The art experience at Astrup Fearnley makes as well supported by the building itself best use of the curatorial concept presenting Contemporary Art counterpositioning and streching it like a conceptual web allowing for different settings depending on the point of view within the space and the location the visitor directs her or his gaze towards the curatorial positioning. Wandering around in the exhibition I realised that no matter where I stood the presentation of a handful of contemporary works always created a perfect setting allowing for several encompassing and clearly structured settings. The presentation was based on colour coding, sculpture versus painting or print works and conent-wise across the two open floors of the show. These curatorial concept I am using as well in my own curatorial practise as well connecting the three floors of my art space the landmark Bell Tower by means of Deja-vues reminding of the seen when walking from the ground floor to the second floor like a web created by the visual complexities of the human eye, just recently in Anna Werzowa’s exhibition ‘Creation by Nature’ making us experience her body of work by means of ‘Sichtachsen’ like being an insect exploring a space as we showcased her work incorporating her insects being presented using a technical as well as natural historic approach.
In the exhibition Private Passion New Aquisitions in the Astrup Fearnly Collection the curatorial display by Gunnar B. Kvaran opened up various assemblages of the works presented relating to each other nearly endlessly communicating with each other.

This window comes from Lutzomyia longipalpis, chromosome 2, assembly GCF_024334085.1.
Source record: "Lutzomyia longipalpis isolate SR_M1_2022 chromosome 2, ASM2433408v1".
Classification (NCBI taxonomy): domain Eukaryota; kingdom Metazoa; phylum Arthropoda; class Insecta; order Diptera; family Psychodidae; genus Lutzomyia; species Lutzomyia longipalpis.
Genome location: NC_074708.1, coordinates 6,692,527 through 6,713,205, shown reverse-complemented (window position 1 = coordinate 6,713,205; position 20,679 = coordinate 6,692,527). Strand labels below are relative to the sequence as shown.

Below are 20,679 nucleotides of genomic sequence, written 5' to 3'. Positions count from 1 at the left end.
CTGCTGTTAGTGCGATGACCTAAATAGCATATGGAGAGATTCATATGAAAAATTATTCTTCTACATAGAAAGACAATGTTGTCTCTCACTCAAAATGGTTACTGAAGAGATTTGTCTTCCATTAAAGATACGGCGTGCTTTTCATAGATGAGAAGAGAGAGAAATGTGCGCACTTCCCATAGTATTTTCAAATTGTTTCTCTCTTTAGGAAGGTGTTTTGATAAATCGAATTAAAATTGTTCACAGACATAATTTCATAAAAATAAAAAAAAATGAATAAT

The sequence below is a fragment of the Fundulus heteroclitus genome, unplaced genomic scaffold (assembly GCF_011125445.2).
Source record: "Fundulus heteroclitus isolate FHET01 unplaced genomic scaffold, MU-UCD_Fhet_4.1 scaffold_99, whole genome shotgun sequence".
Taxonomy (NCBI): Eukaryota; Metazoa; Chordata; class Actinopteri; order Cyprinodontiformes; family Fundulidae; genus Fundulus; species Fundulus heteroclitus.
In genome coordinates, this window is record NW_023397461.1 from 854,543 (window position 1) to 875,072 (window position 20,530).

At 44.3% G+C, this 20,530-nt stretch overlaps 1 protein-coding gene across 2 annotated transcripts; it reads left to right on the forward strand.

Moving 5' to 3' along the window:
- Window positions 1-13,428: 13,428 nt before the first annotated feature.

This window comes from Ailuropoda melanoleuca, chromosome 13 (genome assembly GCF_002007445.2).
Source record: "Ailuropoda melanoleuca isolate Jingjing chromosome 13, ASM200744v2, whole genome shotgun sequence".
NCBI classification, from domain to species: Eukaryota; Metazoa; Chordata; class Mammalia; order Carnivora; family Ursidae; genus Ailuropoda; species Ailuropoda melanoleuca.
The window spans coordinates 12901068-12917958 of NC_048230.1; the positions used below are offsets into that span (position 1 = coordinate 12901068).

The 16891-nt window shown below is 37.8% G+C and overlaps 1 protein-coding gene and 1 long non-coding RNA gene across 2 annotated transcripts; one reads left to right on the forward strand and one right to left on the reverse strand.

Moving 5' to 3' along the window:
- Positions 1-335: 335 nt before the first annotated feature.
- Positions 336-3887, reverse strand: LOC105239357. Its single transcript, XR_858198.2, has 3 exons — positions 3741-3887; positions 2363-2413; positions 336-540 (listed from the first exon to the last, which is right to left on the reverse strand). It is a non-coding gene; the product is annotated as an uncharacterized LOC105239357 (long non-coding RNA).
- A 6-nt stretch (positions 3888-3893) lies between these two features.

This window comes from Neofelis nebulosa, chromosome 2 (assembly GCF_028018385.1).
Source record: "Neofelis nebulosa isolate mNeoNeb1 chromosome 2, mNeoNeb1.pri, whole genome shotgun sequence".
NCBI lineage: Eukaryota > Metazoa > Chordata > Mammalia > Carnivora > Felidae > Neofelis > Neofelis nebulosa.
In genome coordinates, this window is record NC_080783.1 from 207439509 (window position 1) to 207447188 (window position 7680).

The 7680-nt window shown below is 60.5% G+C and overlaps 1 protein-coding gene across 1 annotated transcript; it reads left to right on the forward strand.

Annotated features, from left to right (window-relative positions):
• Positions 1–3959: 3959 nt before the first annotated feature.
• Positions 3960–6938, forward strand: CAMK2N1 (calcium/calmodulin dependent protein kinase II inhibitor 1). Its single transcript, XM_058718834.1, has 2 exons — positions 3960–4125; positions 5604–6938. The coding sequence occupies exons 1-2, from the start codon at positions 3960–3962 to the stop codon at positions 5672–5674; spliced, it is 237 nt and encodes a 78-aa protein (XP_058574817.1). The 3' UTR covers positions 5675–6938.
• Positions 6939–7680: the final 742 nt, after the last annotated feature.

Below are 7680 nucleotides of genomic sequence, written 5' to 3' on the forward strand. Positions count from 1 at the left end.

Like in my personal approach to art critisism and curatorial practise I choose one work to depart from on my personal journey or more concret my personal story I am telling about the experience when walking through the art display. This as well is incorporated in my ‘Art Ark/ Brückenschlag der Kunst’ educational programme as part of every exhibition in the framework of ‘Zu Gast am Schlossberg’ in English ‘Visiting Schlossberg Mountain’ opening up several stories to be told by means of the subjective approach by every visitor. Like the French philosopher Michel Foucault wrote the positioning and inherent spacial setting created new stories to be spread by word of mouth adding to the experience of the visit of galleries or in my case independent art space using the Bell Tower and creating a marketing possibility stronger than any other means of communication. The invisible web created by us as curators leads to an infinite communication about the art and every personal view is since the foundation of the exhibition series incorporated in my personal curatorial guided tours through the exhibitions as well being mentioned in the limited edition AØH Art Publication realised in the framework of every exhibition.